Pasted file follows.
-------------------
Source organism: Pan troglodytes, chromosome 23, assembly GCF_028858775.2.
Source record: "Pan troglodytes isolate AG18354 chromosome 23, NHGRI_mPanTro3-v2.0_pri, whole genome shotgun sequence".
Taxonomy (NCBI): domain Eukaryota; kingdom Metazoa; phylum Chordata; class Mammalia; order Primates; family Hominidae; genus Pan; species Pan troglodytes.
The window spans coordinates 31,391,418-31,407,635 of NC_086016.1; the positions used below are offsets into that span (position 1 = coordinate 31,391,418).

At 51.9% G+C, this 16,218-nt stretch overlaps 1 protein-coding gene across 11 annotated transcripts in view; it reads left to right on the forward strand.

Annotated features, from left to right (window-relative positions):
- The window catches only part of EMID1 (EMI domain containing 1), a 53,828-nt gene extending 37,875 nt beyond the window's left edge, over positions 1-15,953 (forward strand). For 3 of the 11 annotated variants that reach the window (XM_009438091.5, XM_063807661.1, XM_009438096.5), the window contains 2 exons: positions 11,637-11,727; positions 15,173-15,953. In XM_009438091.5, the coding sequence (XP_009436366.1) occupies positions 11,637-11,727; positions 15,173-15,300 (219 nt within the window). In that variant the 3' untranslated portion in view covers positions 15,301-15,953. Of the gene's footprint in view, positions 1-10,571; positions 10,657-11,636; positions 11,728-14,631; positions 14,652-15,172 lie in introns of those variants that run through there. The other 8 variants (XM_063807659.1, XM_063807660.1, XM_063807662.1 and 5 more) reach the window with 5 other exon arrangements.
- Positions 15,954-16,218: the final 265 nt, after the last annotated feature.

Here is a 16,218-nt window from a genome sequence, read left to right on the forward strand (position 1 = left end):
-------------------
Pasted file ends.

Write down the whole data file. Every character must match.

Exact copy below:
Source organism: Pan troglodytes, chromosome 23, assembly GCF_028858775.2.
Source record: "Pan troglodytes isolate AG18354 chromosome 23, NHGRI_mPanTro3-v2.0_pri, whole genome shotgun sequence".
Taxonomy (NCBI): domain Eukaryota; kingdom Metazoa; phylum Chordata; class Mammalia; order Primates; family Hominidae; genus Pan; species Pan troglodytes.
The window spans coordinates 31,391,418-31,407,635 of NC_086016.1; the positions used below are offsets into that span (position 1 = coordinate 31,391,418).

At 51.9% G+C, this 16,218-nt stretch overlaps 1 protein-coding gene across 11 annotated transcripts in view; it reads left to right on the forward strand.

Annotated features, from left to right (window-relative positions):
- The window catches only part of EMID1 (EMI domain containing 1), a 53,828-nt gene extending 37,875 nt beyond the window's left edge, over positions 1-15,953 (forward strand). For 3 of the 11 annotated variants that reach the window (XM_009438091.5, XM_063807661.1, XM_009438096.5), the window contains 2 exons: positions 11,637-11,727; positions 15,173-15,953. In XM_009438091.5, the coding sequence (XP_009436366.1) occupies positions 11,637-11,727; positions 15,173-15,300 (219 nt within the window). In that variant the 3' untranslated portion in view covers positions 15,301-15,953. Of the gene's footprint in view, positions 1-10,571; positions 10,657-11,636; positions 11,728-14,631; positions 14,652-15,172 lie in introns of those variants that run through there. The other 8 variants (XM_063807659.1, XM_063807660.1, XM_063807662.1 and 5 more) reach the window with 5 other exon arrangements.
- Positions 15,954-16,218: the final 265 nt, after the last annotated feature.

Here is a 16,218-nt window from a genome sequence, read left to right on the forward strand (position 1 = left end):